Understanding Business/Professional Dress Codes

As a young adult leaving college, the only understanding I had of professional clothing was the uniforms I wore at part time jobs and the formal parties I attended for my fraternity. I would dress business casual for most events like job fairs but hardly ever in a full suit and tie. Askmen.com did a survey back in 2017 where they asked over 21,400 men to complete a quiz. The results of the quiz were that 1/3 men did not know how to properly tie their tie and about 1/4 weren’t sure how to button a suit correctly. The results of this survey are indicative of a wider issue that is the disconnect between the modern professional world, and the modern man.

Check out the survey and original article here

A lot of old business practices are starting to get questioned like wearing a suit to a 9-5, which styles are appropriate, and honestly, just professionalism in general. The reason we are writing this article is because of that disconnect. The people who answered this survey were already members or avid viewers of Askmen.com so the results would be skewed. The reality is that the numbers are probably more than 1/3 and 1/4 respectively. Today we are going to talk about dress codes and a few specific details unique to each one.

Disclaimer: This article will be focused more on men’s dress, women’s dress coming soon!


Casual is first up on the list because a lot more businesses are leaning towards using it. With desk jobs it’s important to be comfortable and able to move when you are stuck at a desk all day barely mobile. Many newer kinds of companies based on software usage allow casual clothes to be worn at work. Casual clothing is essentially the clothing you would wear in everyday life. It is important to still come across as clean and professional, so avoid wearing wrinkled or messy clothes.

Casual attire should never be worn for interviews or during meetings with clients. Clients do not participate in the everyday goings on of your workplace so dressing casual in front of them could come across as unprofessional and even rude! The same goes for interviews of any sort, wearing casual clothes to an interview only sends a message that you are not taking the opportunity seriously enough to get dressed.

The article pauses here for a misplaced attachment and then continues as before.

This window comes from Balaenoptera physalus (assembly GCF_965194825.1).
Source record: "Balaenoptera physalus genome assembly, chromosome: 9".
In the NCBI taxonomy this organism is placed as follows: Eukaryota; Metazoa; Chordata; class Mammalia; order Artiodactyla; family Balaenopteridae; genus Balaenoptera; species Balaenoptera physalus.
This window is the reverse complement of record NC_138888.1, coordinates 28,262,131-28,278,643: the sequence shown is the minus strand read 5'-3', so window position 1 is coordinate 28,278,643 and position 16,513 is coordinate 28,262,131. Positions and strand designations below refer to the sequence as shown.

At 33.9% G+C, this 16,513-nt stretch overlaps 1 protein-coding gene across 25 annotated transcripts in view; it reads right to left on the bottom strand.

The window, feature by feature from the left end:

Business Casual

Business casual is the next step up from casual and probably the most common style to see in a modern workplace. Business casual allows for more freedom and comfort than formal wear and has its own variety of style that makes it easy for men to express themselves and remain professional.

Business casual usually incorporates trousers, khakis, button down shirts, polos, and trousers. Avoid jeans at all costs for business casual as they can send a bad message to whoever enforces the dress code. You also want to avoid normal sneakers unless they are canvas/leather. Trainers are never welcome even in business casual.

The best part of business casual is that it allows you to mix and match elements of the business and casual wear. If someone decided to wear a jacket and button down shirt with no tie and replaced it with a necklace of sorts, that wouldn’t look out of place in a business casual environment. The freedom to accessorize is immense and allows for some really sleek looks.

Business Professional

This is the style of dress code that gets a lot of new professionals tripped up when they see it for the first time so let’s dive right in. Business professional is the next step up from casual and features the classic suit and tie look. The old professional Wall Street and Madison Avenue style is what I like to embody in imagining business professional. Men can rock these all day and still stay comfortable enough to have a productive day at work.

The suit itself should generally be a dark color, black and navy are the most common but gray is also a very respectable option. Underneath the jacket, it’s customary to wear a light colored shirt, usually white or light blue. The tie that goes on top of this ensemble should be overall simple, avoiding anything too flashy and bright, that accompanies the suit and shirt combination. On top of the pants, one should wear a black or brown belt with matching close toed shoes. The shoes are usually oxfords or loafers.

Business Formal

The last category is business formal, a style you probably won’t see to often. Business formal attire is for big events like galas and award ceremonies. For men the attire isn’t much different than business professional. The main difference is that the suit should always be dark and the shirt should always be light. Anything else and you’ll stand out, even if it’s a fresh suit.

In the context of 2021

With 2021 around the corner and a lot of jobs staying remote until next summer it’s important to consider these types of business attire going forward. Will styles stay the same? Will more businesses become lax about their dress codes? How are you supposed to dress for zoom meetings and virtual interviews? The rules are starting to change and it’ll be interesting to see how 2020 affects what we wear in the work place for 2021.

We’ve discussed a similar topic about professionalism on our platform before so if you want to learn more, click here

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